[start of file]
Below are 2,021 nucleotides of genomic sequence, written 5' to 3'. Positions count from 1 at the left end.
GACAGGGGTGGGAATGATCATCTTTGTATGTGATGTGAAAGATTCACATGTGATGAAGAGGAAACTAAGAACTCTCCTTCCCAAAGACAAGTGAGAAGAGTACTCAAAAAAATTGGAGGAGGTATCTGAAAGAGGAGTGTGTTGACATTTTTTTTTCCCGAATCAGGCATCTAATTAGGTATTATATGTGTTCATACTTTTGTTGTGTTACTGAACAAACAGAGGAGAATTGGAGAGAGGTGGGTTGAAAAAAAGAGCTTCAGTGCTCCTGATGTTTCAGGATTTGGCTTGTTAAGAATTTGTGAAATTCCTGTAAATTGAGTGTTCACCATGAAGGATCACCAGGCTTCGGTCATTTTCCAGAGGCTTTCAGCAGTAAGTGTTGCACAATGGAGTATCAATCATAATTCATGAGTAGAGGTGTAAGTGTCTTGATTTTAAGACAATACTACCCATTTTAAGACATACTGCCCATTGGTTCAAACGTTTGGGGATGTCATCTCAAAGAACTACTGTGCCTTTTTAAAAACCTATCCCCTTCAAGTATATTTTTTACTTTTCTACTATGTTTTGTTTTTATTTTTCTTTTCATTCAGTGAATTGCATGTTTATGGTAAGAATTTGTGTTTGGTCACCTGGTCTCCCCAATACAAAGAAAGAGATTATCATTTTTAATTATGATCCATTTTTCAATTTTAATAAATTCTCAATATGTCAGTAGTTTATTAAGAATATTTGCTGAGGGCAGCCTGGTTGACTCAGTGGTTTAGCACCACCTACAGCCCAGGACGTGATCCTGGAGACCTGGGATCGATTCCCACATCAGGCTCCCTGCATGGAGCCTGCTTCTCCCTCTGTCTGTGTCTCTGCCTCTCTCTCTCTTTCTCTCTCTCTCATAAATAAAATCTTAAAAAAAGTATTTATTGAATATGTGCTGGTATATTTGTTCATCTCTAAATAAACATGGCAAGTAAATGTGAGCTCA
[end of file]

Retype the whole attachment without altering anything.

Below are 2,021 nucleotides of genomic sequence, written 5' to 3'. Positions count from 1 at the left end.
GACAGGGGTGGGAATGATCATCTTTGTATGTGATGTGAAAGATTCACATGTGATGAAGAGGAAACTAAGAACTCTCCTTCCCAAAGACAAGTGAGAAGAGTACTCAAAAAAATTGGAGGAGGTATCTGAAAGAGGAGTGTGTTGACATTTTTTTTTCCCGAATCAGGCATCTAATTAGGTATTATATGTGTTCATACTTTTGTTGTGTTACTGAACAAACAGAGGAGAATTGGAGAGAGGTGGGTTGAAAAAAAGAGCTTCAGTGCTCCTGATGTTTCAGGATTTGGCTTGTTAAGAATTTGTGAAATTCCTGTAAATTGAGTGTTCACCATGAAGGATCACCAGGCTTCGGTCATTTTCCAGAGGCTTTCAGCAGTAAGTGTTGCACAATGGAGTATCAATCATAATTCATGAGTAGAGGTGTAAGTGTCTTGATTTTAAGACAATACTACCCATTTTAAGACATACTGCCCATTGGTTCAAACGTTTGGGGATGTCATCTCAAAGAACTACTGTGCCTTTTTAAAAACCTATCCCCTTCAAGTATATTTTTTACTTTTCTACTATGTTTTGTTTTTATTTTTCTTTTCATTCAGTGAATTGCATGTTTATGGTAAGAATTTGTGTTTGGTCACCTGGTCTCCCCAATACAAAGAAAGAGATTATCATTTTTAATTATGATCCATTTTTCAATTTTAATAAATTCTCAATATGTCAGTAGTTTATTAAGAATATTTGCTGAGGGCAGCCTGGTTGACTCAGTGGTTTAGCACCACCTACAGCCCAGGACGTGATCCTGGAGACCTGGGATCGATTCCCACATCAGGCTCCCTGCATGGAGCCTGCTTCTCCCTCTGTCTGTGTCTCTGCCTCTCTCTCTCTTTCTCTCTCTCTCATAAATAAAATCTTAAAAAAAGTATTTATTGAATATGTGCTGGTATATTTGTTCATCTCTAAATAAACATGGCAAGTAAATGTGAGCTCA